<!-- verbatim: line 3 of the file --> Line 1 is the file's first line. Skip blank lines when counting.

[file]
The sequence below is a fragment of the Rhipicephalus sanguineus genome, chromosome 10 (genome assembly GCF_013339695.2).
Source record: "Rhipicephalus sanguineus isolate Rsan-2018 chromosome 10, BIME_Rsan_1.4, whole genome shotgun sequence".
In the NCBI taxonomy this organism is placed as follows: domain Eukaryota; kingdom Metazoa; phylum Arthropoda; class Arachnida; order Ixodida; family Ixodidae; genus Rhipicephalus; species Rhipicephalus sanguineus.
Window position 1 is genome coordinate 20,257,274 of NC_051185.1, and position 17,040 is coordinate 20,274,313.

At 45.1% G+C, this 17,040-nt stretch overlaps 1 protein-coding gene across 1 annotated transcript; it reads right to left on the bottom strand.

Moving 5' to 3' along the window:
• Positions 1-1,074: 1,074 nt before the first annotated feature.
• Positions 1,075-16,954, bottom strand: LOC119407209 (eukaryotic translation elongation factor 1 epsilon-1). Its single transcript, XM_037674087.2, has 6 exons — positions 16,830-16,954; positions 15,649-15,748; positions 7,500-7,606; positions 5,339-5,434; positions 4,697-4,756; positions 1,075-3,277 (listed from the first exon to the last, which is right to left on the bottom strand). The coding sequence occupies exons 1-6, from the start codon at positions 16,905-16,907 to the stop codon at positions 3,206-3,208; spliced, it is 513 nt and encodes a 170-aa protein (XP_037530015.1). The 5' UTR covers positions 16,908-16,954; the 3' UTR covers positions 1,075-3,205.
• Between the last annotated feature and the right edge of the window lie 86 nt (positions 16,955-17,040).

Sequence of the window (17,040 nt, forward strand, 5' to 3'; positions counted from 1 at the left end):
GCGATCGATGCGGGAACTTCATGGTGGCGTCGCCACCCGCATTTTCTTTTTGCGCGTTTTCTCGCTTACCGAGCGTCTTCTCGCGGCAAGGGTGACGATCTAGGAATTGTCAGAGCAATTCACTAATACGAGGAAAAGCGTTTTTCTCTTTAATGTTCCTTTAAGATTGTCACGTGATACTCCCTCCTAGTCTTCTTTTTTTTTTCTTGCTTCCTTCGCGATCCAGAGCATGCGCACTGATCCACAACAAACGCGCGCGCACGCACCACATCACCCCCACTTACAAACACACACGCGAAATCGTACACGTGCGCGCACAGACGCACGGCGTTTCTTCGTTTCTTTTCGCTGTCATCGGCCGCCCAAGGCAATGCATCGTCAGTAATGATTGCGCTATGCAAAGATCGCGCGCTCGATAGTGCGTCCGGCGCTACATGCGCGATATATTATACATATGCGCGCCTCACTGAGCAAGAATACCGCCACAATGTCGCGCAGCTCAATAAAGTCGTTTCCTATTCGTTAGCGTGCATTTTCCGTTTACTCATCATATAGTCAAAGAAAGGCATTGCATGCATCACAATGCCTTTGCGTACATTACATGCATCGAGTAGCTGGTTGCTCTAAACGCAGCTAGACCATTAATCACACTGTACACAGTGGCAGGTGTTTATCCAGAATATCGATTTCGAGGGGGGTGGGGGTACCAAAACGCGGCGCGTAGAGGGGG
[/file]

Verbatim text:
In the NCBI taxonomy this organism is placed as follows: domain Eukaryota; kingdom Metazoa; phylum Arthropoda; class Arachnida; order Ixodida; family Ixodidae; genus Rhipicephalus; species Rhipicephalus sanguineus.